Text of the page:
Henry Broadhead.

State regulation of labour and labour disputes in New Zealand. A description and a criticism online

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G. E. Stechert & Co

State Regulation of Labour and Labour
Disputes in New Zealand.



3eopetary to the Ganterhury Employers' Association, Ghristchureh, N.Z., and for some
years Member of the GanterbLiry Qoneiliation Board.

Christchurch, Wellington and Dunedin, N.Z. ;
Melbourne and London:






Among the countries that have attempted, during recent years',.
to solve the Labour Problem by means of Legislation and State-
Regulation, New Zealand has occupied a conspicuous place.
The operation of our Industrial Conciliation and Arbitration
Act has been keenly watched by manj^ throughout the civilised
world, who recognise that New Zealand is conducting a bold
experiment in regulating the conditions of labour by law.
Many visitors, most of them representatives of Governments,
have come to our shores for the purpose of enquiring into our
Arbitration system, and into the truth of the widespread reports
that it has been an unqualified success, and has been the chief
^ factor in producing a period of unprecedented prosperity within
^ the Dominion.

^ Indeed, nearly all the books and reports which have hitherto

5 dealt with the Arbitration Act, have been written by men who

r live outside New Zealand. Admirable as many of these

publications are from some points of view, they hardly touch

^' more than the surface of the subject. My experience leads me

CO to the conclusion that, in order to be able to study thoroughly

e the working of the New Zealand Act, one must reside in the

"^ country for at least a few years, and be continually in touch

with the system. Having occupied the position of Secretary to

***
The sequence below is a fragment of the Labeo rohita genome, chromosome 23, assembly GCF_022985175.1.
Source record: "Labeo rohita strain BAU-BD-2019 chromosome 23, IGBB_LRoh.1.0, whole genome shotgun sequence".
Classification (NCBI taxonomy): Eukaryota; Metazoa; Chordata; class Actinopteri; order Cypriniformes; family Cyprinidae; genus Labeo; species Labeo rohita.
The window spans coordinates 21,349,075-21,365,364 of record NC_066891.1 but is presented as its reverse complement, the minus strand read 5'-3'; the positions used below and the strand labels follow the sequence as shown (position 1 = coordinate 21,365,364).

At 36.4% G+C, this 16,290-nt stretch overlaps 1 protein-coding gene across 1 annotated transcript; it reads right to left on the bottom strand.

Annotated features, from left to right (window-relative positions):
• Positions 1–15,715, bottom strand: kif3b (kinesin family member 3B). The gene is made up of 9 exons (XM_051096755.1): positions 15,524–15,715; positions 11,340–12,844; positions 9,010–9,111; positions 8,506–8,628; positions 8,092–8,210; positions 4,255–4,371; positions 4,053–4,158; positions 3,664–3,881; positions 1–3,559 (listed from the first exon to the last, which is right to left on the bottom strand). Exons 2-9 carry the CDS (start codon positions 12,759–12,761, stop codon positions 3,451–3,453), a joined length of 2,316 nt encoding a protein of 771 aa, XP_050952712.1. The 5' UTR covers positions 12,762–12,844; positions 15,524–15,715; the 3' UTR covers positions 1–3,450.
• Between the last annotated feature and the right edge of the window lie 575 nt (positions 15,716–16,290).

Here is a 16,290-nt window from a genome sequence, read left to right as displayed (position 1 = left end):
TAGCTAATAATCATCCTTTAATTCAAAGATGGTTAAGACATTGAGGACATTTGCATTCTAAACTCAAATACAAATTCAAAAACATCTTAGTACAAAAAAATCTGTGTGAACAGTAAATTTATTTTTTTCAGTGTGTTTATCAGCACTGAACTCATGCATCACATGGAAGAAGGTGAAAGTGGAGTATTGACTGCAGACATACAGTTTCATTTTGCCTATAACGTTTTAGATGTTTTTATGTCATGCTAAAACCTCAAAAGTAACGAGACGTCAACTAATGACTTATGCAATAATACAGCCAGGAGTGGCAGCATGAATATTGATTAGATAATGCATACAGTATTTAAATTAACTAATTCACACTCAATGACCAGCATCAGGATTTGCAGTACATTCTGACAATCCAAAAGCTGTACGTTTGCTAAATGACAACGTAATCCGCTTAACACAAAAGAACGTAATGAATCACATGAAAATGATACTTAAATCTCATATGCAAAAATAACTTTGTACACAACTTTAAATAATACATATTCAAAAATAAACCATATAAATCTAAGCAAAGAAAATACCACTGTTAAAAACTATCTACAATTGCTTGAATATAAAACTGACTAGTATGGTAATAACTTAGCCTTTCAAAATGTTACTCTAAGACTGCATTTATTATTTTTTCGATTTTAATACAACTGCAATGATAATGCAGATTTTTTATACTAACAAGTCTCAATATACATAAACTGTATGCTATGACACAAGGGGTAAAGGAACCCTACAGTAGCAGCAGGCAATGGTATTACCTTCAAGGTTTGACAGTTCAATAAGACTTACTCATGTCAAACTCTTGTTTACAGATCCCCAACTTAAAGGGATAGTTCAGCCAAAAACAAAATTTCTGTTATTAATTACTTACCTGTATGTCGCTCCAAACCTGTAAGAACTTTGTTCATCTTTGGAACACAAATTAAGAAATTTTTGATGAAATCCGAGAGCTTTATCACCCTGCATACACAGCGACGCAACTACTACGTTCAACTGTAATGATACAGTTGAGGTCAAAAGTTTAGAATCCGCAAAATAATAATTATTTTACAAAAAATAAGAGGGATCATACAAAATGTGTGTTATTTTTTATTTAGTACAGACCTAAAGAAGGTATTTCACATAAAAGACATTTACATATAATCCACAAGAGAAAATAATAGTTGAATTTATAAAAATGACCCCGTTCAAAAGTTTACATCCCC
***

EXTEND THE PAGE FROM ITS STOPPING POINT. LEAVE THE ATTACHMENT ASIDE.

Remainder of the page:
K the Canterbury Employers' Association for more than seven

U; years, and having been a member of the Canterbury Conciliation

Cj Board for nearly three years, I have had exceptional oppor-

\^ tunities of closely observing the manner and effects of the

regulation of labour by the State. This, I think, will be obvious

when I state that the Secretary to an Employers' Association in

New Zealand must be conversant with the provisions of the

Arbitration Act, and with many of the awards of the Court,

while his more responsible M^ork includes the assisting of

employers in preparing cases for the Court, in attending

conferences between employers and workers, and in representing

employers before the Court. The Secretary is also constantly

consulted as to the interpretation of awards, and thus becomes

acquainted with the troublesome points which not infrequently

confront employers in their endeavours to adhere to the terms

of the awards.



The aim of the present work is to give, in the smallest compass,
a comprehensive and unprejudiced view of the working of
compulsory arbitration in New Zealand. By way of introduction
a brief account is given of the two important labour events — the